Presentation Open Access
Beck, Marco; Ihle, Cornelius; Schubotz, Moritz; Sahle, Patrick; Gipp, Bela; Strathmann, Stefan; Schmalzl, Markus
The slides were created for a workshop at the NFDI Satellite Event at the Joint Conference of Digital Libraries (JCDL) 2022.
Workshop abstract: Research in the humanities is undergoing a transformation towards the ubiquitous use of digital data, methods and tools. Digitized objects from the memory institutions (libraries, archives, museums) are the indispensable ground and raw material for every investigation. The sustainable, permanent and secure storage of this kind of research data represents a critical point from an infrastructural point of view. In this domain, particular challenges lie in the open-ended provision of immutable digitization data (e.g., through generic APIs) and variable layers of annotative information (e.g., in an IIIF scenario). Increasingly, cloud computing is enhancing availability and redundancy, while traditional self-hosting by individual institutions may become less important as it comes with several problems: Though rather, these institutions may still be closed down, become censored, lack the necessary money, lose their technical competence or simply discontinue their commitment to the provision of data and services. This workshop will compare the traditional, centralized or distributed approach with the novel decentralized approach based on criteria such as security, reliability, authenticity, immutability, naming, trustability, and cost in a comparison. The goal is to show in which cases a decentralized storage concept based on the peer-to-peer method is suitable for the sustainable storage and long-term operation of digital data and services and therefore the challenges prevailing in practice today or the weaknesses of the central storage concept can be solved. In doing so, the workshop will also help to examine whether the business model behind the decentralized storage concept, namely, whoever has unused local storage should be able to rent it to other community members or trade it with other users to add welcome redundancy to their own backup copies, can be considered for financing the long-term operation of digital research data, artifacts and services. In doing so, participants will identify benefits and problems across disciplines, among others, to help them understand this decentralized peer-to-peer storage approach linked to the incentive mechanics of open source cryptocurrency and digital payment systems.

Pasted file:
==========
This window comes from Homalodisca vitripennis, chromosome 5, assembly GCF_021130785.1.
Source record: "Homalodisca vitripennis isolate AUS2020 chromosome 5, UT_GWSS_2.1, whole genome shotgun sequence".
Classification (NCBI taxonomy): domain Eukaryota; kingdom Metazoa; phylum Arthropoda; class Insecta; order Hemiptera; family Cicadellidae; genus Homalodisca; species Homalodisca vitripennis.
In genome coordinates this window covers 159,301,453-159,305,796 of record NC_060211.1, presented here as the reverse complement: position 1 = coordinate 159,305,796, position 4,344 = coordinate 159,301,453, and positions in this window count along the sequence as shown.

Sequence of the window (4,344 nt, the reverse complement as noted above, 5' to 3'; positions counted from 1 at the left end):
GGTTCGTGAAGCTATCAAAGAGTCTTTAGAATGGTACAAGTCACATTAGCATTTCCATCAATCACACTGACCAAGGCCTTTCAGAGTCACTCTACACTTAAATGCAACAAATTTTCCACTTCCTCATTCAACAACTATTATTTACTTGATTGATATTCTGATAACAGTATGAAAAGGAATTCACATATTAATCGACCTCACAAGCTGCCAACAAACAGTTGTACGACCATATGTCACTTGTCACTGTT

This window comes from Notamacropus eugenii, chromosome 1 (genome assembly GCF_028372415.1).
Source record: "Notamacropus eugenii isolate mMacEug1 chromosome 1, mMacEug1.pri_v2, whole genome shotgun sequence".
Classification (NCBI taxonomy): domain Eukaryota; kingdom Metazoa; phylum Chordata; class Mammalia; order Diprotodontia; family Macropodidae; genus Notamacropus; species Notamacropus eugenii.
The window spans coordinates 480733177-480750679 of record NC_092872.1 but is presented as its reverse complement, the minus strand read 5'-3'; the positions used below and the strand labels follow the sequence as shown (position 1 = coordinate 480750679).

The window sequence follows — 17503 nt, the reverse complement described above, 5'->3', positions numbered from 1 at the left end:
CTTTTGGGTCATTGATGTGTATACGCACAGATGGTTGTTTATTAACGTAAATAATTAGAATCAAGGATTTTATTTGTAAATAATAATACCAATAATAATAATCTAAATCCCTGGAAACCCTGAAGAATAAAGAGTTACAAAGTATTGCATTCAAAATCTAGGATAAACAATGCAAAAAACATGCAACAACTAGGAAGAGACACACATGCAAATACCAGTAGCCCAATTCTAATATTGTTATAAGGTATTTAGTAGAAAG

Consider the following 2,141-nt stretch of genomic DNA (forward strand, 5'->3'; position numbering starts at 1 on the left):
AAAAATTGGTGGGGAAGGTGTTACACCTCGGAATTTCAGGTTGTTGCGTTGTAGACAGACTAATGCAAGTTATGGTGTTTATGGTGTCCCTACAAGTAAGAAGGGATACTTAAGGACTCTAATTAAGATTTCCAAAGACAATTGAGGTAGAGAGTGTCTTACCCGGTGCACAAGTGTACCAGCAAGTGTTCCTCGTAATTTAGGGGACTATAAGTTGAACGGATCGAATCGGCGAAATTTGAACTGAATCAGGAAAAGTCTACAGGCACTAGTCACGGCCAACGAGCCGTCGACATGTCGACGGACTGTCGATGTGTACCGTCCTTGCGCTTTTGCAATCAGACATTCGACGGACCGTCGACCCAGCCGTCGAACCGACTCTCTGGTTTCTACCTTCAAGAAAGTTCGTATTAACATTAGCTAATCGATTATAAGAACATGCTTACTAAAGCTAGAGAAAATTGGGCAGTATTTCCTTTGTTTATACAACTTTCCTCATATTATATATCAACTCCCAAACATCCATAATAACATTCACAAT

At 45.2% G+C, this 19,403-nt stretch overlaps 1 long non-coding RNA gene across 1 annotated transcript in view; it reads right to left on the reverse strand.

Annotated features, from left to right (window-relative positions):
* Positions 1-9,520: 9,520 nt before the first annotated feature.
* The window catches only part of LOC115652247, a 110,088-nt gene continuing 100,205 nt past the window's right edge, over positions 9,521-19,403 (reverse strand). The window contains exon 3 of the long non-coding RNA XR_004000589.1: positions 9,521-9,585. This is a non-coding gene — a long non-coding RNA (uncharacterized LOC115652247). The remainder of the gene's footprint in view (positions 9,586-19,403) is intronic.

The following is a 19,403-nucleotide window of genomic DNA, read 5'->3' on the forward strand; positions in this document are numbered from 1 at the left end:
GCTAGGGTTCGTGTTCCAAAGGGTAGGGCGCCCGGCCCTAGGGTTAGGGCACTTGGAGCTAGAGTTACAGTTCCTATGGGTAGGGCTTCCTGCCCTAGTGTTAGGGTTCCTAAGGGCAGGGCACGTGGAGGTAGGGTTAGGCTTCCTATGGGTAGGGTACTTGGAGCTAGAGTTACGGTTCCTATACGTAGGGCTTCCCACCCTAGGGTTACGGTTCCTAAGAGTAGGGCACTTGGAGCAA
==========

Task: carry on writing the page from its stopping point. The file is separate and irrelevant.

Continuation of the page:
|All versions||This version|
|Data volume||84.2 MB||84.2 MB|